Practically all countries of the world except Saudi Arabia, Iran and Sudan prohibit the execution of individuals who are under the age of eighteen at the time of committing a crime. Executions of this kind are prohibited under the international law.

    There are two distinct aspects of the case: capital punishment as an instrument of deterrence against crime after completing due process of a fair trial, and administering death penalty to those below eighteen years of age at the time of occurrence of a crime. Pakistan exercised moratorium for over six years, but lifted it in the wake of the approval of 21stamendment in the constitution with the predominant intent of using it as a potent weapon in its war against terror.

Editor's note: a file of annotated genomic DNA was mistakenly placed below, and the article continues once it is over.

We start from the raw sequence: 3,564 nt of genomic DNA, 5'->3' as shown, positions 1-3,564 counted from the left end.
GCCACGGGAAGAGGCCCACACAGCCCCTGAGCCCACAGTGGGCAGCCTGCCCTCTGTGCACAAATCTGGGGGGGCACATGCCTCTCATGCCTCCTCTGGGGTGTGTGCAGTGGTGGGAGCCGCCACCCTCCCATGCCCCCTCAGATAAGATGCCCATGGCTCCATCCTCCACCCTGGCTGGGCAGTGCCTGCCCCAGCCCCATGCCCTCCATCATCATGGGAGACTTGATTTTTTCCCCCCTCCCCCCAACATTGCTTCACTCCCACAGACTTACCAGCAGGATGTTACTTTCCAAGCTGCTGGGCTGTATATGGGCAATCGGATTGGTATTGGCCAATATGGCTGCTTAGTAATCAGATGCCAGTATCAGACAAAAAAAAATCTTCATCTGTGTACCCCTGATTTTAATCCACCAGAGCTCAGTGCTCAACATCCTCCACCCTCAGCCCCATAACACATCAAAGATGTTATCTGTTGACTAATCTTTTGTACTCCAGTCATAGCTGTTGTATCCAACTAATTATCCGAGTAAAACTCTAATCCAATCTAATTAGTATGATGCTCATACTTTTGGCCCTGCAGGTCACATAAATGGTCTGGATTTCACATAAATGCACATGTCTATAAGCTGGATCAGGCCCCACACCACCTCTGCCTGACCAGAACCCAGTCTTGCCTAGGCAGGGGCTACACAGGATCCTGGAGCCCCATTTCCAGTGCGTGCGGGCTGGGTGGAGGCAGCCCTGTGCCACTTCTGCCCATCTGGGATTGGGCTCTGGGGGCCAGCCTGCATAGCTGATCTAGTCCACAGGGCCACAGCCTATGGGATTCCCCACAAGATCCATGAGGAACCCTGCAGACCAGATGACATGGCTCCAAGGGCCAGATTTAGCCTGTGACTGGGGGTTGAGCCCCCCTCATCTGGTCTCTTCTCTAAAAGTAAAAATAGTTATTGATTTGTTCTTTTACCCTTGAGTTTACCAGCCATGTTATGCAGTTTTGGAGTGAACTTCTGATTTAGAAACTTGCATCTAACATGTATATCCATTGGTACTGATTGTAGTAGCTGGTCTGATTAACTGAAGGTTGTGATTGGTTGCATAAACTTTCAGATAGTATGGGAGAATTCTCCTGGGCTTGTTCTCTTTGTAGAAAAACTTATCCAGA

The National Action Plan (NAP) listed twenty points that the government resolved to cover as part of this effort. Some of the envisaged steps including the lifting of moratorium on death penalty and the ongoing Zarb-e-Azb operation in the North Waziristan Agency were for securing immediate results, while some others were for addressing the nurseries of terror for long-term consolidation of benefits. These steps included:

    1. Not allowing any armed organisation to operate;

    2. Registering and regulating seminaries;

    3. Eliminating of all sources of funding for terrorists and terrorist organisations;

    4. Initiating action to stop religious extremism and protect religious minorities;

    5. Stopping the banned organisations from operating under any other name;

    6. Acting against literature, newspapers and magazines that are spreading hate, ideas of beheading people, sectarianism, extremism and intolerance;

    7. Banning the airing of views of terrorists and terrorist organisations in the print and electronic media, and

    8. Creating a special anti-terrorist force in the country.